Private Class Fields and Methods in JavaScript Classes

JavaScript private class fields and methods are new features for JavaScript classes. In this tutorial, you will learn all you need to know about this feature. You will learn about what private methods and class fields are and how they work. You will also learn how to use them in your projects.

Introduction

When you want to add some data to JavaScript class you can do so through class properties. These properties are by default always public. This also means that they are publicly accessible and modifiable. The same also applies to class methods. They are also public by default.

This might often be okay. However, sometimes, you may want to keep some properties or methods private. You may want to make them inaccessible from the outside of the class they are defined in. This is where private methods and class fields can be handy.

Keeping it private

The idea of keeping some things private is simple and straightforward. When you want to keep something private, be it a property or method, it should be accessible only from one place. This place is the class in which you defined that property or method.

If you try to access private class field or method from elsewhere JavaScript should not allow it. This includes outside the class in which the class field or method is defined. Also any instance of that class. However, it is possible to access private class field from a method inside the same class.

#javascript #javascript classes #javascript private class

Brief prototypical inheritance vs classical inheritance in Javascript

You have probably heard of the terms prototypical inheritance and classical inheritance a lot. But what do they actually mean?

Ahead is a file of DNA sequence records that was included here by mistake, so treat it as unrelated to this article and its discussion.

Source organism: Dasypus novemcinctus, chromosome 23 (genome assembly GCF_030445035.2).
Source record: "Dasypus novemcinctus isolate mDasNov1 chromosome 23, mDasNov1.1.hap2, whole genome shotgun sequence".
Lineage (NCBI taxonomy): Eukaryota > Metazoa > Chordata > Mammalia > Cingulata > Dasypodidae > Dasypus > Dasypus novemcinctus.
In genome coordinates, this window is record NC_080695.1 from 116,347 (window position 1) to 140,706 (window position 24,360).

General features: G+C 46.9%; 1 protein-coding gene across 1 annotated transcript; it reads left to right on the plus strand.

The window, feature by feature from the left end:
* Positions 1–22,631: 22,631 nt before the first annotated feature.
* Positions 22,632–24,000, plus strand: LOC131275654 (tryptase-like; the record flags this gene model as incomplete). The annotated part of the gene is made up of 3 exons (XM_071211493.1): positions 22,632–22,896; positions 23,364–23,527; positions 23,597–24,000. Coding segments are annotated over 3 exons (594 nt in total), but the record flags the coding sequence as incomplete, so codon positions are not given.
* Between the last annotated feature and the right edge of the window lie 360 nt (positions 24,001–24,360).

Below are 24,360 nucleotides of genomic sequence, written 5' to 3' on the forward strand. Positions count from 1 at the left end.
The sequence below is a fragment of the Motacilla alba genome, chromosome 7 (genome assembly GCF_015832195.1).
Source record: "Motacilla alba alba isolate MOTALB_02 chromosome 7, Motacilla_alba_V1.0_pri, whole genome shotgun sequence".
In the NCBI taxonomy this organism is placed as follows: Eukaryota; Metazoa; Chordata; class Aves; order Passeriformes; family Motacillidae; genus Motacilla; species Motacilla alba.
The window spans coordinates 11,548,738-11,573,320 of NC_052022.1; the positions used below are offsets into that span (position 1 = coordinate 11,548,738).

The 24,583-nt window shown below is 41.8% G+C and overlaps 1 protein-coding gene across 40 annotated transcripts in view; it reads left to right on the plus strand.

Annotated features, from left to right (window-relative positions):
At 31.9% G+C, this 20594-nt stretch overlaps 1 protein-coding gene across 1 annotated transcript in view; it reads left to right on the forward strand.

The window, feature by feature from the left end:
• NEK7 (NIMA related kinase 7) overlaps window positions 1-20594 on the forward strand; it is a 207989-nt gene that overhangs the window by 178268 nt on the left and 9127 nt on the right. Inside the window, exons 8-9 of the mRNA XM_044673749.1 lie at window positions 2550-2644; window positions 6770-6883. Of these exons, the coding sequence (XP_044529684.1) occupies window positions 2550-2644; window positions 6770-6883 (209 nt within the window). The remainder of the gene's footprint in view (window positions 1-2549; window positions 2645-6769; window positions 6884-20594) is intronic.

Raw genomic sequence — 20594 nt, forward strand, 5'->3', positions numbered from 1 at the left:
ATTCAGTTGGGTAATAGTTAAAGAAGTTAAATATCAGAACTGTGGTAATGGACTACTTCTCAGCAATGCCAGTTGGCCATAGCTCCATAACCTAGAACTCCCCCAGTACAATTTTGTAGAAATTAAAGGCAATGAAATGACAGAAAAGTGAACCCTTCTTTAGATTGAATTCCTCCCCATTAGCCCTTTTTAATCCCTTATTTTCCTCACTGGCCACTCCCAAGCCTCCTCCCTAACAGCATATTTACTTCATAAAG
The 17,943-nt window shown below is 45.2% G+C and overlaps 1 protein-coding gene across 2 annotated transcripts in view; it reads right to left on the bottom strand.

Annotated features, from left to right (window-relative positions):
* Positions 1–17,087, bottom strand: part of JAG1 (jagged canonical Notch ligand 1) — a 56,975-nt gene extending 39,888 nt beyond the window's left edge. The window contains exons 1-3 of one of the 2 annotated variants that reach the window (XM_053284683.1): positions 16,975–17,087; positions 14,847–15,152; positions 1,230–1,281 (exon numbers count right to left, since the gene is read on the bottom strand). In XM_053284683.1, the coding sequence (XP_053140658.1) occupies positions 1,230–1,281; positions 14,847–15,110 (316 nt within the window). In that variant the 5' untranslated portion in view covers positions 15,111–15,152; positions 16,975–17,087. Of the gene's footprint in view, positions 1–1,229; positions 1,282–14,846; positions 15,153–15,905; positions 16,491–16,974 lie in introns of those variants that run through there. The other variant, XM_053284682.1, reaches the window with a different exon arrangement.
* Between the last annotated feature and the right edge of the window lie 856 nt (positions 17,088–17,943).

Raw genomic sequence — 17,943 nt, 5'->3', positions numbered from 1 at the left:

Before digging into these inheritance definitions, you need to understand what are prototypes and classes are in javascript.

A Prototype is an object that contains a list of methods and fields that are accessible by default.

Let’s take indexOf method from string for example. We never defined it but yet anytime we want to access this method from any string, we can do it.

#javascript #prototype #es5 #es6 #class

Prototype and Inheritance in JavaScript

In brushing up on my foundational JavaScript knowledge, I realized that I had never done a deep-dive on prototype. In the early days of my learning JavaScript, I had come across the __proto__ object property in the console. I clicked on it, saw a whole bunch of properties that I was not immediately concerned with, and made a mental note to someday investigate. Today is that day, and it turns out that I really should have investigated sooner as prototype is key to understanding how object properties are passed down to other instances of that object. Having learned JavaScript after becoming comfortable with the class-based nature of Ruby, an understanding of prototype would have cleared up some confusion around the differences between inheritance in the two languages.